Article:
It may not sound appetizing, but hold on and give this hugely popular vegan food additive a second look. Nutritional yeast—referred to affectionately by many people as “nooch”—is a nonactive, cultured strain of the single-celled organism Saccharomyces cerevisiae (technically classified as a fungus). Saccharomyces cerevisiae is grown on molasses and then harvested, washed and dried with heat to kill or “deactivate” it. Because it’s inactive, it is not like regular yeast, meaning it doesn’t froth or grow like baking yeast does, so it has no leavening ability. Note: If you have a known sensitivity to eating mold/yeast, try a small amount of this product. If you have a reaction, don’t add it to your diet. Nooch is sold either as a yellow powder or flakes (larger grocery stores might have the Bob’s Red Mill brand or Bragg brand in the natural-food section).
Why eat it? There are two simple reasons: Taste and nutrition. Nutritional yeast is added to foods to create a savory, nutty flavor that really does taste a lot like cheese. Nooch is a nourishing nondairy substitute for those who can’t or choose not to eat dairy. But even if you’re not vegan, nooch offers a load of nutrients with few calories and little saturated fat. It also has less sodium than real cheese.
Nutritional yeast is rich in B vitamins, folic acid, selenium, zinc, fiber and protein (a complete protein at that). It’s gluten-free and contains no added sugars or preservatives. Most, but not all, commercially sold nutritional yeast has been fortified with B-12. Vitamin B-12 is found in animal foods, so prudent vegans must supplement their diets with a reliable source of B-12. Most healthy adults require 2.4 micrograms (mcg) of vitamin B-12 each day. Bob’s Red Mill Nutritional Yeast, for example, contains 3.5 mcg of the vitamin in a two-tablespoon serving.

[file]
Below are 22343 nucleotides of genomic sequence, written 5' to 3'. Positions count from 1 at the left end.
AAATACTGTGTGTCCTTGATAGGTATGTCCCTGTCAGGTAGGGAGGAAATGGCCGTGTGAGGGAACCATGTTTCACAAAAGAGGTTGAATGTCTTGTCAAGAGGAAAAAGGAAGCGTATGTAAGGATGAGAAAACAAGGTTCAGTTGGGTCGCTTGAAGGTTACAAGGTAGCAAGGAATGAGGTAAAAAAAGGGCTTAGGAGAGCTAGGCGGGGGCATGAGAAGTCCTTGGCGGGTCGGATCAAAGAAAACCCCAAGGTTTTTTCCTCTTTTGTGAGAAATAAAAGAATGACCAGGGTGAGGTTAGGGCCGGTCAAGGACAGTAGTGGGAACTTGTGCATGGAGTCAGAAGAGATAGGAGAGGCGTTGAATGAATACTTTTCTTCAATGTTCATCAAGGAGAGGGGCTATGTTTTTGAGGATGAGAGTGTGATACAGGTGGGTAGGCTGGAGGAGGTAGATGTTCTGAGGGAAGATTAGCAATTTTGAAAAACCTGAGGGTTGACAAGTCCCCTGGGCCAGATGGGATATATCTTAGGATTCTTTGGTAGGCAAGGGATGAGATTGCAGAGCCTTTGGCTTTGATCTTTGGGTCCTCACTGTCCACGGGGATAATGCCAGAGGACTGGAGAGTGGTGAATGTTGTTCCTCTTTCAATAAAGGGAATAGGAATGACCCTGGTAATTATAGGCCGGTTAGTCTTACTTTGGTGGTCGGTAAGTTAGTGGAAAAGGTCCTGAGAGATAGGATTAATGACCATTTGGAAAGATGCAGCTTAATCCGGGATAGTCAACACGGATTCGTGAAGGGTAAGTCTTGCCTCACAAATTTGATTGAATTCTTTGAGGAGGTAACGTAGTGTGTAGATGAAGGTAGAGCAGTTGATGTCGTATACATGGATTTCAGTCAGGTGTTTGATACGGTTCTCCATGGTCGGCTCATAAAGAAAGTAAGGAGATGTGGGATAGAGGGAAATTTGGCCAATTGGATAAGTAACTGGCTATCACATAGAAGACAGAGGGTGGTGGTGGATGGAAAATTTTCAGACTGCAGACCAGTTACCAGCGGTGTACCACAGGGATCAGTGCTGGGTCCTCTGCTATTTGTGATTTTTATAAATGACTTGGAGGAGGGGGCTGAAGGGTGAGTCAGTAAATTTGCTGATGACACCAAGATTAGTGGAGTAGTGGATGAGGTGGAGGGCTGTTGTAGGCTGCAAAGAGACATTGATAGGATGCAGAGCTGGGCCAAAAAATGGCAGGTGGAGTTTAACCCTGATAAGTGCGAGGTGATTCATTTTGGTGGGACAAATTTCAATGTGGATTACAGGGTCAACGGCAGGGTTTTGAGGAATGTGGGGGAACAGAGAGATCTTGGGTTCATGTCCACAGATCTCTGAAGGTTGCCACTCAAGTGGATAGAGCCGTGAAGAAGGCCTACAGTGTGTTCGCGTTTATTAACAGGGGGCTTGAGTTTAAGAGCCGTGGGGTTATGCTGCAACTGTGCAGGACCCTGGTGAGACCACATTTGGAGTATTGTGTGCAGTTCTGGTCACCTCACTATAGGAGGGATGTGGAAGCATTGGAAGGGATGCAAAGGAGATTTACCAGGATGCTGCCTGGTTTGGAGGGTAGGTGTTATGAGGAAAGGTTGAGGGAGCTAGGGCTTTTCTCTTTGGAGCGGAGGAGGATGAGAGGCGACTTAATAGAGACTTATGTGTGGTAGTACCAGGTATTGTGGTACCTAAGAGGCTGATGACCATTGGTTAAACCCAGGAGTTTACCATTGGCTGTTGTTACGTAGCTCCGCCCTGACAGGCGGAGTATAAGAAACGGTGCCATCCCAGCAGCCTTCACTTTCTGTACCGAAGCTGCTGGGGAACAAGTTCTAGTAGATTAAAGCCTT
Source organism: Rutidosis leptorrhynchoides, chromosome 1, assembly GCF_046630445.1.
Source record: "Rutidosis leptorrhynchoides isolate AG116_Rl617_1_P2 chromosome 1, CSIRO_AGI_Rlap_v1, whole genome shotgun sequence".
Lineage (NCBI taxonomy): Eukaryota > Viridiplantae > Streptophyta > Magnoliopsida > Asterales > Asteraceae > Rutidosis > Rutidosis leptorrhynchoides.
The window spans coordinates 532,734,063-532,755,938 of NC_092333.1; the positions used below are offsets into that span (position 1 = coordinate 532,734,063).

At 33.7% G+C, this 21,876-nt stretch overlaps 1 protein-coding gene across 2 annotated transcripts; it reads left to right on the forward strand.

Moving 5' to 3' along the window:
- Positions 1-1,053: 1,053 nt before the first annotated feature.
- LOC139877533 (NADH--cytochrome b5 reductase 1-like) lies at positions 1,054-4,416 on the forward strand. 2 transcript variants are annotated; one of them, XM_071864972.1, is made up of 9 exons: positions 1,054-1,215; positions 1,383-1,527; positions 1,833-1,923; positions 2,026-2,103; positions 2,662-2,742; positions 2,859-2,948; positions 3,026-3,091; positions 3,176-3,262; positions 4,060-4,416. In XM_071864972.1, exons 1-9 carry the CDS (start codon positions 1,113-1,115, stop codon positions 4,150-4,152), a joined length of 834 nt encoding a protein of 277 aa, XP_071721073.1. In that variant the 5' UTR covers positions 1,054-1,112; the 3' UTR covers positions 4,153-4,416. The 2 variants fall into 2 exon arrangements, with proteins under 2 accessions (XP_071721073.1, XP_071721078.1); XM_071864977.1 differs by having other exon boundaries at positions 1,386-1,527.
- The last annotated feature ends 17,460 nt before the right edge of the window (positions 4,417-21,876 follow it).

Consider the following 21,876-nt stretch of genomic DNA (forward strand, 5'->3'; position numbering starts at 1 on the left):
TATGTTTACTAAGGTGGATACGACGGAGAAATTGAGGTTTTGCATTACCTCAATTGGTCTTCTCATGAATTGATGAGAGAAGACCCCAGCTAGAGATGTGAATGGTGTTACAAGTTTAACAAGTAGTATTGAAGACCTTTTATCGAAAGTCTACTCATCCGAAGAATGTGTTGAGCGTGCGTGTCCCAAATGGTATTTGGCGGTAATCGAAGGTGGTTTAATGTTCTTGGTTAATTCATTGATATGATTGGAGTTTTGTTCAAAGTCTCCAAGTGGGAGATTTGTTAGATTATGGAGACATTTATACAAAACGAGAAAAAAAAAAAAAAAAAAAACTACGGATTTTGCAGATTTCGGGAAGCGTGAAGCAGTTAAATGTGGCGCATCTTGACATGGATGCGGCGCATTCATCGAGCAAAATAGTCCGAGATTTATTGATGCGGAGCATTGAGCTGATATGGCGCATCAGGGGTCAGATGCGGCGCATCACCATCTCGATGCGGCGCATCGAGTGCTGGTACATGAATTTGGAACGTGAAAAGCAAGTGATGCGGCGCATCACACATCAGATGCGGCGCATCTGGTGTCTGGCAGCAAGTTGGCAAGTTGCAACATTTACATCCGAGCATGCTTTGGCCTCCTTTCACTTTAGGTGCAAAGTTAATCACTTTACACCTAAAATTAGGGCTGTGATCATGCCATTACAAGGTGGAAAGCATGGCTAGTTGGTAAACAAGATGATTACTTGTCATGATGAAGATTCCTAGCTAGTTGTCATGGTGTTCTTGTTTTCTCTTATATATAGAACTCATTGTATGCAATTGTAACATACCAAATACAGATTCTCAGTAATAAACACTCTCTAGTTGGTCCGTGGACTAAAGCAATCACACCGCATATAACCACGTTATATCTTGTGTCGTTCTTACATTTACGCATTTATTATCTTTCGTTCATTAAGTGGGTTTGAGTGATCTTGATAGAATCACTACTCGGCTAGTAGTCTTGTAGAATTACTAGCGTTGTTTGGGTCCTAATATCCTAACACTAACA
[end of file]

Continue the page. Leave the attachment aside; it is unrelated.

Best ways to enjoy nooch: Use it much like you would Parmesan cheese—sprinkle it on popcorn or roasted vegetables…add it to pasta sauce or salads…or mix into yogurt-based dressings and flours.
To get a taste of nutritional yeast, whip up the following delicious recipe. It’s a quick and easy take on roasted cauliflower. Serve it warm as a perfect side dish with grilled fish or chicken breast or with quinoa or tofu if you’re vegan or vegetarian…or even as a crowd-pleasing cookout appetizer.
“Parmesan” Roasted Cauliflower
1 head cauliflower
1 Tablespoon olive oil
1 Tablespoon sesame seeds
¼ cup nutritional yeast
Preheat oven to 375°F. Line a baking sheet with parchment paper. Wash and chop the cauliflower into bite-size pieces. In a large mixing bowl, whisk together the olive oil, sesame seeds and yeast. Add the cauliflower to the mixture, and toss until all the pieces of cauliflower are evenly covered. Place the cauliflower on the baking sheet, and bake for 30 minutes or until light golden brown. Makes four servings.
Nutrition Information Per Serving:
Calories, 90…fat, 5 g…cholesterol, 0 mg…carbohydrates, 9 g…dietary fiber, 4 g… protein, 5 g…sodium, 55 mg.